“So she's going to have the dermatofibroma surgically removed?”
The mother nods her head. “I tried to get her in to see one of the dermatologists you recommended, but no one would give us an appointment for 3 months, so I took her to see a podiatrist. The foot doctor said she thought it was a wart. She gave her some kind of acid to put on it every day for a couple of weeks, but it didn't work.”
I bend down to observe what is left of the lesion on the dorsum of this girl's foot. The raised, smooth, flesh-colored nodule that I documented 2 months ago now looks like a lichenified swath of thickened tissue. I turn to the mother and note the look of consternation on her face.
“I'm not happy with the way it looks,” she says, validating my own thoughts. “I told her, 'In all the years I've been taking my kids to see him, Dr. Brian has never been wrong.'”
“Thanks for the vote of confidence,” I say, then, shrugging my shoulders slightly, I add, “I suppose there's nothing for it now but to have it excised.”
“But why under general anesthesia?” the mother asks.
Why indeed? At the outset, this simple, isolated lesion could have been removed easily under local anesthesia in the office. But now, given the extended disruption of the surrounding tissue …. “Most likely she wants to be certain that she excises the entire lesion. It's unclear how deep it might be. I suppose she's planning for any contingencies,” I explain in an effort to convince both myself and this mother that the approach is warranted.
“I see,” the mother says. “Well, I guess we'll stick with the game plan. She's supposed to go to surgery the day after tomorrow. That's why she needs to have the preop physical exam today.”
As I gather the instruments and methodically make my way through the exam, this mother's words reverberate through my head: “In all the years I've been taking my kids to see him, Dr. Brian has never been wrong.” My thoughts drift back to my early years of training, when for nearly 2 years I spent every third night on call in the hospital setting.
One night still haunts me. I was paged to the pediatric ICU to draw a sample for arterial blood gas (ABG) analysis on a patient–a 7-year-old girl who suffered from end-stage muscular dystrophy. Over time, the myriad muscles necessary to perform the work of breathing had lost their strength. Soon the child wouldn't be able to breathe adequately on her own. A decision would have to be made: either intervene with life support measures or let her disease take its natural course. If she went on a ventilator, she would never come off the machine. Meantime, an ABG would provide some useful information about the child's ability to ventilate her lungs, perfuse her blood with oxygen, and clear it of carbon dioxide.
Back then, ABGs were drawn through the 12-inch tubing of a butterfly needle flushed with heparin. I carried several such needles and a bottle of heparin in the pockets of my white coat, along with normal saline and sterile water to flush lines. Before drawing the sample, I prepared the needle and syringe unit by flushing the tubing with heparin. I cleaned the skin site with alcohol, felt for the pulse, and made the stick. Immediately, I was rewarded with a backflow of bright red blood. I held the needle steady and watched the column of blood ascend the tubing. Suddenly, it froze. Aspirating the syringe didn't help; the column of blood wouldn't budge.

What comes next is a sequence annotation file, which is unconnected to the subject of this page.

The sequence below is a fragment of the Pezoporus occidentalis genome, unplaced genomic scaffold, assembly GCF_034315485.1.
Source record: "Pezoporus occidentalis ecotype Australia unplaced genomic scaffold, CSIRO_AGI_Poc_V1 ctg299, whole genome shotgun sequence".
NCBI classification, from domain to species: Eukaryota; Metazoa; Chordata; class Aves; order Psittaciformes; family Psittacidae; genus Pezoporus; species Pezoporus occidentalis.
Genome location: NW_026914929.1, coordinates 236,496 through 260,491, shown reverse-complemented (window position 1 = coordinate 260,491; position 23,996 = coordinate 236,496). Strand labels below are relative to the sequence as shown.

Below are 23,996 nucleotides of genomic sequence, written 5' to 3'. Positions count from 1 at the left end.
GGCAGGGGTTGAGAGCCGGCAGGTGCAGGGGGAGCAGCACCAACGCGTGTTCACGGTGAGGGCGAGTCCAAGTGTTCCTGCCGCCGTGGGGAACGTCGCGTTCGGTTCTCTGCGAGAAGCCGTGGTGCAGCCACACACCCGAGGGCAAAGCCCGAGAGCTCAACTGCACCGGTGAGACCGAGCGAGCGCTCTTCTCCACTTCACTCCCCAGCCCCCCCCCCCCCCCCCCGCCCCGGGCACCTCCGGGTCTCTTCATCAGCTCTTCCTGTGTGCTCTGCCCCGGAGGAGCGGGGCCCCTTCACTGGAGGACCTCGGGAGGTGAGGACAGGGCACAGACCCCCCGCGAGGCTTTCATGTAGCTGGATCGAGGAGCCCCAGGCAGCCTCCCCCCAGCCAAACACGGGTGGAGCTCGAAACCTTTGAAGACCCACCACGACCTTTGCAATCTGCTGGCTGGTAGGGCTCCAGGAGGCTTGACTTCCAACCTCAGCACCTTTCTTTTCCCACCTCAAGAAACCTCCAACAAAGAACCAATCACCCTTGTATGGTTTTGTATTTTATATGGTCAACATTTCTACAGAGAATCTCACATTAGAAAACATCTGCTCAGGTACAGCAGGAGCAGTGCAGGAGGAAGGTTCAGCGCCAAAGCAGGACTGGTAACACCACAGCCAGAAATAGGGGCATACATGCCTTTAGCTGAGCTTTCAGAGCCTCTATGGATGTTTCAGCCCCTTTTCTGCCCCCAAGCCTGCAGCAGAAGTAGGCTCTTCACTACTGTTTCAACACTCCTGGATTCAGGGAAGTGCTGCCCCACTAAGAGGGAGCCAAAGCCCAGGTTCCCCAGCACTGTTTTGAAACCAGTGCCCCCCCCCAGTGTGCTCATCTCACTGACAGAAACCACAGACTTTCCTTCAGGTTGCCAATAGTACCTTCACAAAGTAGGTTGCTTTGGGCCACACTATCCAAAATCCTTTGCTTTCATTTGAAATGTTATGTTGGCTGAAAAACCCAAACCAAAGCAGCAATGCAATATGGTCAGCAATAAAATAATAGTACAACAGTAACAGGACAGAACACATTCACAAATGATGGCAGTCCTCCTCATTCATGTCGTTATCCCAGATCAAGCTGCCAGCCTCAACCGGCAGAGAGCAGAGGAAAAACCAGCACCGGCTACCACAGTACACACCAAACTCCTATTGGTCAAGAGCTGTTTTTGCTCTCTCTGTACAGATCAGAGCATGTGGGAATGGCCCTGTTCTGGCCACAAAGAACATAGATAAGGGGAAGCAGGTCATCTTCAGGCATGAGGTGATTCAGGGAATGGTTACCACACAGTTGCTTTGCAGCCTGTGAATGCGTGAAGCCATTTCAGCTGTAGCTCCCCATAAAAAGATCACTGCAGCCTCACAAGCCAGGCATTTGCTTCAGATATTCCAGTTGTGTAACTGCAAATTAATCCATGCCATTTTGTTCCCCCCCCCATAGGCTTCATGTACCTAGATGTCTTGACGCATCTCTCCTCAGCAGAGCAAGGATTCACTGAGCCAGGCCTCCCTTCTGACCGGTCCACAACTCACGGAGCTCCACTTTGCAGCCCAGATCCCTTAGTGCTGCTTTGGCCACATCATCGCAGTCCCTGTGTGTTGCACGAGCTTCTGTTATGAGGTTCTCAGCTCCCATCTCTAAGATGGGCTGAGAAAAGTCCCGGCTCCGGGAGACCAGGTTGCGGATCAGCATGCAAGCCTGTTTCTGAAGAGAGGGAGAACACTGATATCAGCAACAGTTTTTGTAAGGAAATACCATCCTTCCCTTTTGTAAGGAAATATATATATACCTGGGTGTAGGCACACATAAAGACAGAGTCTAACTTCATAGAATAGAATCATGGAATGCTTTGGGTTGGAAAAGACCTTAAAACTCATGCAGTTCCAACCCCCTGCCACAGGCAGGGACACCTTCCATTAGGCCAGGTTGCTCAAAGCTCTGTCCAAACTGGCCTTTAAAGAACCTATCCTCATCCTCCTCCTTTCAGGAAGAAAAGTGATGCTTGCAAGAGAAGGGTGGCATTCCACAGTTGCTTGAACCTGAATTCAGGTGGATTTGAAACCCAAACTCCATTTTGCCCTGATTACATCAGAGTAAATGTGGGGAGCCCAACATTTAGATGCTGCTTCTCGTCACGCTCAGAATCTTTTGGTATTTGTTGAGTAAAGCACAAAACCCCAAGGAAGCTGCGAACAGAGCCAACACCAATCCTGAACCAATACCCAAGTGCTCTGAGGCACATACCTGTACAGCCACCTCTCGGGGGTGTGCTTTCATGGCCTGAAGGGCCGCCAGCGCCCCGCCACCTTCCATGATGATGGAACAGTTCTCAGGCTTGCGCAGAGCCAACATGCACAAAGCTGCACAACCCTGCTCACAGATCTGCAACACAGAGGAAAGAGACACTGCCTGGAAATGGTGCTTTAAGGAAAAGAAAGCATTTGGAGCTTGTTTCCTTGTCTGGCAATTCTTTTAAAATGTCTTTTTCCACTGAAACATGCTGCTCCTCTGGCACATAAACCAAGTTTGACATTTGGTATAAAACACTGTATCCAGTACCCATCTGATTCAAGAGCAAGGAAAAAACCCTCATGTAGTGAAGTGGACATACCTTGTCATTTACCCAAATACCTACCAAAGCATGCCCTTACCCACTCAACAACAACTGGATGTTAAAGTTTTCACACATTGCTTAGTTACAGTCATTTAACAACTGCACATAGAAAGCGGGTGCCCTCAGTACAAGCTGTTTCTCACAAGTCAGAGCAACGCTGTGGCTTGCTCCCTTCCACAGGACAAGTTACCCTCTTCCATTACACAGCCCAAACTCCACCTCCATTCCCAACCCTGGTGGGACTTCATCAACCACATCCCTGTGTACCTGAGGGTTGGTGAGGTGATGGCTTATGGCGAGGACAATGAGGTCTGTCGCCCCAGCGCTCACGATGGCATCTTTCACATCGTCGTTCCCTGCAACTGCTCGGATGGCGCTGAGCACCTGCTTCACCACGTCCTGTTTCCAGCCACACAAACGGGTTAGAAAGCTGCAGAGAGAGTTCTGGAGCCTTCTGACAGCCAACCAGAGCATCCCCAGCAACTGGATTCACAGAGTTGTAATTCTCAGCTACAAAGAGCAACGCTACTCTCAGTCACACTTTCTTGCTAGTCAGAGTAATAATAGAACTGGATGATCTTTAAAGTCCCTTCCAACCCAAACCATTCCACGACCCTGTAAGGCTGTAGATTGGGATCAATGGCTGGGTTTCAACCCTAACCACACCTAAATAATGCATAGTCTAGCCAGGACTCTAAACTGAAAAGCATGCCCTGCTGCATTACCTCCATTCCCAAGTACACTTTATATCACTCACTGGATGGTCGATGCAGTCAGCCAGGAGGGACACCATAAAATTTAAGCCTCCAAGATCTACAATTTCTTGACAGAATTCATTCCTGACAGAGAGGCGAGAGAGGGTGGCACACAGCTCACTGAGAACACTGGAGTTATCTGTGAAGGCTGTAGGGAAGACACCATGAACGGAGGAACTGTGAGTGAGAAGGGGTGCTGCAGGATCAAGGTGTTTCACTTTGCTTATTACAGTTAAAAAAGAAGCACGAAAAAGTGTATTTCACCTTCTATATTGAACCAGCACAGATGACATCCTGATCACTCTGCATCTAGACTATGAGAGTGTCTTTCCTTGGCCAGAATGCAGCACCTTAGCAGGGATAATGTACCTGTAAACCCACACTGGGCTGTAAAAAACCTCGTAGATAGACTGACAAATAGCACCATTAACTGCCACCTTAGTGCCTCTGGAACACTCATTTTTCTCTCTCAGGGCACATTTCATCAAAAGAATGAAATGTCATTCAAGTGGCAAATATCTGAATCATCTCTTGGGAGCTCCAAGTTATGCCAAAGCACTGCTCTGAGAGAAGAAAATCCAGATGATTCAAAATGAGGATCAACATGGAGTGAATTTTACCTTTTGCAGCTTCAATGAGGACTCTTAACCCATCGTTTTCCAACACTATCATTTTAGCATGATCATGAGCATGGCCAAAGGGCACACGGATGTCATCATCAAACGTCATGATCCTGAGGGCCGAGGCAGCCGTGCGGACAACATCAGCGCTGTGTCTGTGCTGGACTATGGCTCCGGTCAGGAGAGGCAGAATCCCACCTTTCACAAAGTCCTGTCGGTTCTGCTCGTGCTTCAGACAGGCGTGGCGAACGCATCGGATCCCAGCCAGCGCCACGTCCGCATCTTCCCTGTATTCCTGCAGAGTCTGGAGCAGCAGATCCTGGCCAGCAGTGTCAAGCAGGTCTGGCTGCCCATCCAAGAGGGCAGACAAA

I pulled the needle from the girl's arm and applied a pressure dressing before making a second attempt to draw the specimen. For the second time, the needle found the vessel; for the second time, I watched the blood flash into the tubing; and for the second time, it froze halfway to the syringe.
At that point I called for assistance, and my senior resident idly picked up the vial with the purple label that I had placed on the bedside table. “This is what you used to heparinize the butterfly?” he asked. I nodded my head. He held the vial up in front of my bleary eyes, those eyes that had not seen sleep in 36 hours. “This is sterile water,” he said. “Small wonder it clotted.” I dropped my eyes in shame.
Once more I tried, this time with a properly prepared syringe. This time I obtained the specimen. The child opened her eyes and groaned. How much unnecessary pain had I inflicted on this already compromised little girl?
The following day her parents elected to forego putting her on the ventilator. Within a week she succumbed to the disease that she had suffered with her entire life.
“In all the years I've been taking my kids to see him, Dr. Brian has never been wrong.” In dealing with her children, perhaps this mother seated before me is right. But in the grand scheme of things, I know better—and only too well.